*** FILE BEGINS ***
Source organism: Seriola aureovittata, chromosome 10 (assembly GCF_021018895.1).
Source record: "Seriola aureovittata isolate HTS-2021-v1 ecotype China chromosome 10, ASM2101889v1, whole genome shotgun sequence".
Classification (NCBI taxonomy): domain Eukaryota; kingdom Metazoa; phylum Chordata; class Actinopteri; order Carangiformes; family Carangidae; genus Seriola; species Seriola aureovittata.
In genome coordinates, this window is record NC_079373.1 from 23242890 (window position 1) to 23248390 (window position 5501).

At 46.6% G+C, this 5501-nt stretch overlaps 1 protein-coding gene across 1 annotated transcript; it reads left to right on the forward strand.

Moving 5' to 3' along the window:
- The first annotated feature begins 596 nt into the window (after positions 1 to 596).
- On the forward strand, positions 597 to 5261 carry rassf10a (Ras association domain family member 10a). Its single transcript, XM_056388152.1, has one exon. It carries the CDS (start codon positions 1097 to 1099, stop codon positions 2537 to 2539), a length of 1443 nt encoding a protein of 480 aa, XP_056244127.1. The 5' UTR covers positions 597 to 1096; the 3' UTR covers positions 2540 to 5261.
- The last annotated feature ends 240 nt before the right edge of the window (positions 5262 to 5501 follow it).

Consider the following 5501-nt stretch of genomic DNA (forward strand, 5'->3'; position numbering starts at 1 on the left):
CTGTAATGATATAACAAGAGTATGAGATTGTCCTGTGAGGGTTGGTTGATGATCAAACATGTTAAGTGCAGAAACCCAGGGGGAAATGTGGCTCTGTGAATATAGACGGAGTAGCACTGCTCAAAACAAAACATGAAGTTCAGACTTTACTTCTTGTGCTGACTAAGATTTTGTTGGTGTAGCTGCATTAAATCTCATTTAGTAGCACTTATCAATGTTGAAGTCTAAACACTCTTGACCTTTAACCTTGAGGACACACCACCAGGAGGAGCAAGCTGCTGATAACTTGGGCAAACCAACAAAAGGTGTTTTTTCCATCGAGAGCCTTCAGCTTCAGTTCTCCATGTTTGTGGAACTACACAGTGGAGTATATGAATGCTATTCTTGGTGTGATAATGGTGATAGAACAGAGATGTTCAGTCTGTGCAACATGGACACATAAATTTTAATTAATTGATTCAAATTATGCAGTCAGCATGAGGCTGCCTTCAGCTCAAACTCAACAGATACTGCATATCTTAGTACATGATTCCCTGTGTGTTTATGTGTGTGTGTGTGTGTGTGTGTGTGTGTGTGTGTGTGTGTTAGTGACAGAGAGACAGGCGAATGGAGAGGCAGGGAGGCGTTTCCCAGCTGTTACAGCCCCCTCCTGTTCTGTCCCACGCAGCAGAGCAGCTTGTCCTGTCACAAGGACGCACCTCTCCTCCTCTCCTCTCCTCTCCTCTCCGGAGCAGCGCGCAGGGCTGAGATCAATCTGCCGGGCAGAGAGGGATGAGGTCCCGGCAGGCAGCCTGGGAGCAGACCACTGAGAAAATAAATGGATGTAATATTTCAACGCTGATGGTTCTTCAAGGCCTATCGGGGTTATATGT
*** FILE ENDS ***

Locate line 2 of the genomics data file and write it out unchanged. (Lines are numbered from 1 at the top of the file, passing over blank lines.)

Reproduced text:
Source record: "Seriola aureovittata isolate HTS-2021-v1 ecotype China chromosome 10, ASM2101889v1, whole genome shotgun sequence".